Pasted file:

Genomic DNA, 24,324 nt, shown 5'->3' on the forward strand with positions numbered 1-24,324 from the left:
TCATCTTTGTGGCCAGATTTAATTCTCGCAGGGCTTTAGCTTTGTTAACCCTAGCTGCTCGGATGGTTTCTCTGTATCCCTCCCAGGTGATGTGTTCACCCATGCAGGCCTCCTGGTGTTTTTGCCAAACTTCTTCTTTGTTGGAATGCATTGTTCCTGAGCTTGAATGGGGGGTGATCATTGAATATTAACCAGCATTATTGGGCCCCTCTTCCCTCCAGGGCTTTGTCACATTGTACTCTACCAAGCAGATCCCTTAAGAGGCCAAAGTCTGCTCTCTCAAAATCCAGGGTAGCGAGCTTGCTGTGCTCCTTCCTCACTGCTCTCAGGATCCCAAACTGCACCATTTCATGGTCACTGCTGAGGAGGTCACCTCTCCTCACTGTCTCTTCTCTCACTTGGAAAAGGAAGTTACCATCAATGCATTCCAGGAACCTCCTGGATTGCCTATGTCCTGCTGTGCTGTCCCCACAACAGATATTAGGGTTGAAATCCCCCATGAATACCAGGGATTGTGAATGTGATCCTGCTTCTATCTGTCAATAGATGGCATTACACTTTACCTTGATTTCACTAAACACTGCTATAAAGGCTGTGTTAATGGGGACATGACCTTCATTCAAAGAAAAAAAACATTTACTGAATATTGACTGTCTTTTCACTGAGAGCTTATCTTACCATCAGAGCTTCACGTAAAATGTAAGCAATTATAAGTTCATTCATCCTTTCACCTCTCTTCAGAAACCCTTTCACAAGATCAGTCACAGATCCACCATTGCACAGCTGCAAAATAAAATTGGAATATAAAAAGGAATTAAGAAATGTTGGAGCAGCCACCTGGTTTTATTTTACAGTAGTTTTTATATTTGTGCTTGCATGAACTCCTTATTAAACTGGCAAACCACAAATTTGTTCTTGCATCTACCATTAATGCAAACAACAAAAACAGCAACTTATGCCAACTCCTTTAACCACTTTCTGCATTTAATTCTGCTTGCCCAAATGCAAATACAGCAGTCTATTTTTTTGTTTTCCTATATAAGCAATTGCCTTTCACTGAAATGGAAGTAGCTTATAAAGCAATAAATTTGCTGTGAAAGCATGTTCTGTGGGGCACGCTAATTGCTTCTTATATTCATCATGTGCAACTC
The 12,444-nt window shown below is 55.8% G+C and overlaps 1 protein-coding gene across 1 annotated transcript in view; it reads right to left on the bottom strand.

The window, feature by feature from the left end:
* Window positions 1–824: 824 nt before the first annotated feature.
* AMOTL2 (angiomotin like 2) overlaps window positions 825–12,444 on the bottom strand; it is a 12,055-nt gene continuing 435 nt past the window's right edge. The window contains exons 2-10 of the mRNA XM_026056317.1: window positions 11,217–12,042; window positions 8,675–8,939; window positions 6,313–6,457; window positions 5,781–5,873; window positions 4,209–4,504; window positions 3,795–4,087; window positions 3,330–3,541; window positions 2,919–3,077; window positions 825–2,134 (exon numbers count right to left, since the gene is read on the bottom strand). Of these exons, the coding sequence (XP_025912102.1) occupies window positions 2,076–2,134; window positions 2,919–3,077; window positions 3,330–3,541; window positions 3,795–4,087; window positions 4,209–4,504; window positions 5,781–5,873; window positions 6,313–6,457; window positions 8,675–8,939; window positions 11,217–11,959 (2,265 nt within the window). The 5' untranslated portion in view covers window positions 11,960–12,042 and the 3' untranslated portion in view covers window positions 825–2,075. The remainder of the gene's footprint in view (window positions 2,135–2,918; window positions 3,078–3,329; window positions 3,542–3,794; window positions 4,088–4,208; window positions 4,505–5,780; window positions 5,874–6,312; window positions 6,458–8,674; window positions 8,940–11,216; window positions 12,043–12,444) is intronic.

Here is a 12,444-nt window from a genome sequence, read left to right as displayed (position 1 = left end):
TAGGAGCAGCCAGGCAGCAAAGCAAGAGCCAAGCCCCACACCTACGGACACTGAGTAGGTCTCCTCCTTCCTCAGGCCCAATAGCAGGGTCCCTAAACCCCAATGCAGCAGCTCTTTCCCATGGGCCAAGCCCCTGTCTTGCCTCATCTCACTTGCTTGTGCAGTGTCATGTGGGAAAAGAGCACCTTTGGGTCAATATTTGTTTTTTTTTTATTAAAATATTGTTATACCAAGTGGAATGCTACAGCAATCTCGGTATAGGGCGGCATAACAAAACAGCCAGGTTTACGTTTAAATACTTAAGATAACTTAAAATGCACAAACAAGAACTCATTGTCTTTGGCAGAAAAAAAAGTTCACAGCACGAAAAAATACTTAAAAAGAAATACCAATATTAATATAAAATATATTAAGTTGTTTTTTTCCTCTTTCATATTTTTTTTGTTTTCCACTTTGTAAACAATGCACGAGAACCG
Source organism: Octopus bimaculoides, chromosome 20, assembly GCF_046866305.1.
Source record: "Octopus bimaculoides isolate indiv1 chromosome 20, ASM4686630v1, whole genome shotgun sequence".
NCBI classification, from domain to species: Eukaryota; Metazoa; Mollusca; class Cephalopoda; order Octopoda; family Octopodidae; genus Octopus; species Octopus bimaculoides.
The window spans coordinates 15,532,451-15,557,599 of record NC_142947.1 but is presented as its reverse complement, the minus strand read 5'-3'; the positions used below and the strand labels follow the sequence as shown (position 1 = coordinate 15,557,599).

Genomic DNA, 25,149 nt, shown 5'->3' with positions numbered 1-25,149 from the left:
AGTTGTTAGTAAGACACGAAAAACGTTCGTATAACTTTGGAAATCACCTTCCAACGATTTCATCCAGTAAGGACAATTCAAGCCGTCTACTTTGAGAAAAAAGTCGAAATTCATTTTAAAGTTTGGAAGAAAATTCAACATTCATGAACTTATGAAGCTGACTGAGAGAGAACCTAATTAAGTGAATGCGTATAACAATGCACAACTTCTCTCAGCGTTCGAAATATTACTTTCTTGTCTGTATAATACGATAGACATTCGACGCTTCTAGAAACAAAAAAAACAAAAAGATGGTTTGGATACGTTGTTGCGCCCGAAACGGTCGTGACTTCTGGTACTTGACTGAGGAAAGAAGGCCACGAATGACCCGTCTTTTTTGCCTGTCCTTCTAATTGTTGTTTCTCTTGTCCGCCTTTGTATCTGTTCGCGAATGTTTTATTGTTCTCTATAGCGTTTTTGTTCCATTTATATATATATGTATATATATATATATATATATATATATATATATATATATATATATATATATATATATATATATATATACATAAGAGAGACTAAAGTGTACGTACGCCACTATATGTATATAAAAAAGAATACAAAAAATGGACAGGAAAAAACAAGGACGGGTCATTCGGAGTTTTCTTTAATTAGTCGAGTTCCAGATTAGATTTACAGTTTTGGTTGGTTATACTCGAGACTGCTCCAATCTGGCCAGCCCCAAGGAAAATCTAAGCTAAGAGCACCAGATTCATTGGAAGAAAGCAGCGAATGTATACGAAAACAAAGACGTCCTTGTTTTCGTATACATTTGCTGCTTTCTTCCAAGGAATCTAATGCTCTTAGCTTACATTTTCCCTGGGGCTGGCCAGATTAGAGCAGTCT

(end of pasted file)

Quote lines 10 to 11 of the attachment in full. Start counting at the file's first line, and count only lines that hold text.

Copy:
Source record: "Octopus bimaculoides isolate indiv1 chromosome 20, ASM4686630v1, whole genome shotgun sequence".
NCBI classification, from domain to species: Eukaryota; Metazoa; Mollusca; class Cephalopoda; order Octopoda; family Octopodidae; genus Octopus; species Octopus bimaculoides.